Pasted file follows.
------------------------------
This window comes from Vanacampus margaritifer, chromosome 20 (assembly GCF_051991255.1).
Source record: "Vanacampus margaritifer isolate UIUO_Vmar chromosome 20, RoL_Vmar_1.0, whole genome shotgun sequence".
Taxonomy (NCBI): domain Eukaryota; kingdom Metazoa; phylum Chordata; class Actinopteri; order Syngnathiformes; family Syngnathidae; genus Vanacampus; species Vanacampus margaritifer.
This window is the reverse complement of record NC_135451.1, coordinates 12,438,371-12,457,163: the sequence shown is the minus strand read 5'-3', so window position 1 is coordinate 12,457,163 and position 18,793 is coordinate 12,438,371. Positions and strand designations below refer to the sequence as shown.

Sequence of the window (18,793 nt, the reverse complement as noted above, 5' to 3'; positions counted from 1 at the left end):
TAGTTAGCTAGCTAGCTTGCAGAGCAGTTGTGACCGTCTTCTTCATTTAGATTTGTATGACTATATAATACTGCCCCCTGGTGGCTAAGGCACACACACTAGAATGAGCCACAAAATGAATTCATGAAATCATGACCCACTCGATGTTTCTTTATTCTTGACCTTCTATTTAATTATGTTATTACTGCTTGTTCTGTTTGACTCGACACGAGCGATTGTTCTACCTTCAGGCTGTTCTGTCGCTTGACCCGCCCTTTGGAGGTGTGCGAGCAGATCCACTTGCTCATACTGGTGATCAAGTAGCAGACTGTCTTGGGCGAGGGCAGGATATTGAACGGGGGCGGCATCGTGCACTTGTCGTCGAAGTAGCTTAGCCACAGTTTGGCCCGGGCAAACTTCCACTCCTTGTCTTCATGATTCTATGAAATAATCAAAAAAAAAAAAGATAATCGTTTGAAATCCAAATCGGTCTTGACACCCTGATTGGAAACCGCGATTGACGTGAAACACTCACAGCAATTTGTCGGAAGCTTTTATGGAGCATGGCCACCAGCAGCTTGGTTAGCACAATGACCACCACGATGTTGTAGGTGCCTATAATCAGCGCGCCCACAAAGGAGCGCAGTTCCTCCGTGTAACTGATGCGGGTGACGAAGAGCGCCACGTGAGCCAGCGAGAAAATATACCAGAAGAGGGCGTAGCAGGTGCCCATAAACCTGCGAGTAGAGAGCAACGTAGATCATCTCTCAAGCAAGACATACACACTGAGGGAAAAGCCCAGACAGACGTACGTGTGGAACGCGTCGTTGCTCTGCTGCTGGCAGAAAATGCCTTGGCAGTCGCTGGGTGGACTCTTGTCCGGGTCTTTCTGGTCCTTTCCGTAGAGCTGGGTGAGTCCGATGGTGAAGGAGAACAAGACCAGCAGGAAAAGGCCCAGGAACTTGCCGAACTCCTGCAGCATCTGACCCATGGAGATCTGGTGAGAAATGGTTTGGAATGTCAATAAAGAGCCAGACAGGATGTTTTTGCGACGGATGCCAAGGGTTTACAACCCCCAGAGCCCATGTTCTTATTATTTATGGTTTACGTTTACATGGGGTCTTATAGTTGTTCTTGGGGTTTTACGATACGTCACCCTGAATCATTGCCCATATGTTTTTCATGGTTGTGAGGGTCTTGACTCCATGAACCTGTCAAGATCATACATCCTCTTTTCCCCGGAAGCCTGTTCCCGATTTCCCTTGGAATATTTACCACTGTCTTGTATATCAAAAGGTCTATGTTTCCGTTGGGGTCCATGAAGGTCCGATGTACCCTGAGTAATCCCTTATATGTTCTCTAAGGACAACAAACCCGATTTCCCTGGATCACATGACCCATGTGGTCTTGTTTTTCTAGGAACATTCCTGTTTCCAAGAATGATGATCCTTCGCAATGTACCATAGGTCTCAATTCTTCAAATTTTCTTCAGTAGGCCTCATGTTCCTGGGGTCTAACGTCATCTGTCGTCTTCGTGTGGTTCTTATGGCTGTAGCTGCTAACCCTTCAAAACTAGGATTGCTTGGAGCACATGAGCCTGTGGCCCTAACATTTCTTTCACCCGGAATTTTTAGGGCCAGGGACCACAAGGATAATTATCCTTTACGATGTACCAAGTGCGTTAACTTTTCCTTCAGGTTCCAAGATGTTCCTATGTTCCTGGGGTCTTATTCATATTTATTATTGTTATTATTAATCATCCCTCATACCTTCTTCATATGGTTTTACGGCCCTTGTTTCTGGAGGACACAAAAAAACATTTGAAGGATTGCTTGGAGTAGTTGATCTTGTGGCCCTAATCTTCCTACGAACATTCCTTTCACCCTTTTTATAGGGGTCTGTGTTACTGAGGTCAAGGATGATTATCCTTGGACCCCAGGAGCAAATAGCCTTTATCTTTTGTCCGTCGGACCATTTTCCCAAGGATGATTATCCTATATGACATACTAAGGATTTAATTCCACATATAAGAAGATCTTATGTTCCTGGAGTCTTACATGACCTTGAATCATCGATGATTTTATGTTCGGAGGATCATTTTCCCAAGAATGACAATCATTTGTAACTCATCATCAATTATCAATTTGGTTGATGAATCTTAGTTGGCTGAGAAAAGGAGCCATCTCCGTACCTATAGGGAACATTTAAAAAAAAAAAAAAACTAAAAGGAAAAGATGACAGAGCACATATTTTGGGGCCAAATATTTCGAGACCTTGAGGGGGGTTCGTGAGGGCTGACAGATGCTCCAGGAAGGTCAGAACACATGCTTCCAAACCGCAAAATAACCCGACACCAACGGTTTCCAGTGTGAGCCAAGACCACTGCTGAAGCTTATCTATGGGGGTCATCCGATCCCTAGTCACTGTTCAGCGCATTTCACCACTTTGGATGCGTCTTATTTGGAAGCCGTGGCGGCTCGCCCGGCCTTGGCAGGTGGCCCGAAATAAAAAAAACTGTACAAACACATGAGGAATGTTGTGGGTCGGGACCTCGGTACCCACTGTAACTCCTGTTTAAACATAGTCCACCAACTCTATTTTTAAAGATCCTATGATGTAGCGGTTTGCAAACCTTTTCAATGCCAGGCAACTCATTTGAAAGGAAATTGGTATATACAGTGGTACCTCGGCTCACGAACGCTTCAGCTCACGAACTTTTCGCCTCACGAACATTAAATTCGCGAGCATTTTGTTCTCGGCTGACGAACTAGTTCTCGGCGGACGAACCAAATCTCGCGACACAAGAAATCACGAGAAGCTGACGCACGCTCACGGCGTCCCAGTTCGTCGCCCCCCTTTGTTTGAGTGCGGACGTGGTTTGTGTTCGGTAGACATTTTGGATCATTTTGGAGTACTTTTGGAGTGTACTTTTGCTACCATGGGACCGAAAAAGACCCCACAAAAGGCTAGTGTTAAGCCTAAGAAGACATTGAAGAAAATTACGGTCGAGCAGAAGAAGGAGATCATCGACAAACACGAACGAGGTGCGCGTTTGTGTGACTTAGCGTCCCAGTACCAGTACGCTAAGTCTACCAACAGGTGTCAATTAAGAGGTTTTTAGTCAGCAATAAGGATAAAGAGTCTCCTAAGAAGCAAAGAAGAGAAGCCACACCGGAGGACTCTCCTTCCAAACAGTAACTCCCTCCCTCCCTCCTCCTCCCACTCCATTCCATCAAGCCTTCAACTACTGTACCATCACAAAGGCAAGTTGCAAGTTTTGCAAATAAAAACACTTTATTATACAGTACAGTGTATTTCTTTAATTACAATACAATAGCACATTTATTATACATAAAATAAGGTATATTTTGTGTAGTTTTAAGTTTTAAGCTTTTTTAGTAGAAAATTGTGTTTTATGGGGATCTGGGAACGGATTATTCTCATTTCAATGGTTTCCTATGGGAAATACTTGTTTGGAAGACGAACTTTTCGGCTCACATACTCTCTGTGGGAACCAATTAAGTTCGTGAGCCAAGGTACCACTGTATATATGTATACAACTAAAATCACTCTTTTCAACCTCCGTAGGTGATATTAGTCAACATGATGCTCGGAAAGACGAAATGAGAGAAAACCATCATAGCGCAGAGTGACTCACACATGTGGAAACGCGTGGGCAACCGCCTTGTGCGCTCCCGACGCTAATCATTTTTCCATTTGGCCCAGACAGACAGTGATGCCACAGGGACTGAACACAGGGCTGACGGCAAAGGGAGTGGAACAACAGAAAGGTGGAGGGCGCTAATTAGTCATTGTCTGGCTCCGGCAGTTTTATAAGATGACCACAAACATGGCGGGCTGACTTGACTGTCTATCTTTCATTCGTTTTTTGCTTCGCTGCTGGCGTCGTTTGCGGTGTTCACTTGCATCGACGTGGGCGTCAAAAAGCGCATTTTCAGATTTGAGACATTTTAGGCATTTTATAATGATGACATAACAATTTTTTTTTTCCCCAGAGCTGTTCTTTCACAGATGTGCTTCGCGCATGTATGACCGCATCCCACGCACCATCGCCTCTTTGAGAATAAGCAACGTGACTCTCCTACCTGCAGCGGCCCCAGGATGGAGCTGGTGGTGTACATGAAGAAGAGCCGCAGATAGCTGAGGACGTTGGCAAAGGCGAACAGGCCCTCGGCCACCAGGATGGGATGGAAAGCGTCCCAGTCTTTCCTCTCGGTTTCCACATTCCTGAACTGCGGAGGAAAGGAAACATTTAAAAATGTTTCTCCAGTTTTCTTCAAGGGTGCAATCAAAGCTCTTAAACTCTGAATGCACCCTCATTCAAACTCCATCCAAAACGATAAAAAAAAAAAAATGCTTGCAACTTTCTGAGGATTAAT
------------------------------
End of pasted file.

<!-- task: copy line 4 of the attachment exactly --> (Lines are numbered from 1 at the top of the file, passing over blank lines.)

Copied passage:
This window is the reverse complement of record NC_135451.1, coordinates 12,438,371-12,457,163: the sequence shown is the minus strand read 5'-3', so window position 1 is coordinate 12,457,163 and position 18,793 is coordinate 12,438,371. Positions and strand designations below refer to the sequence as shown.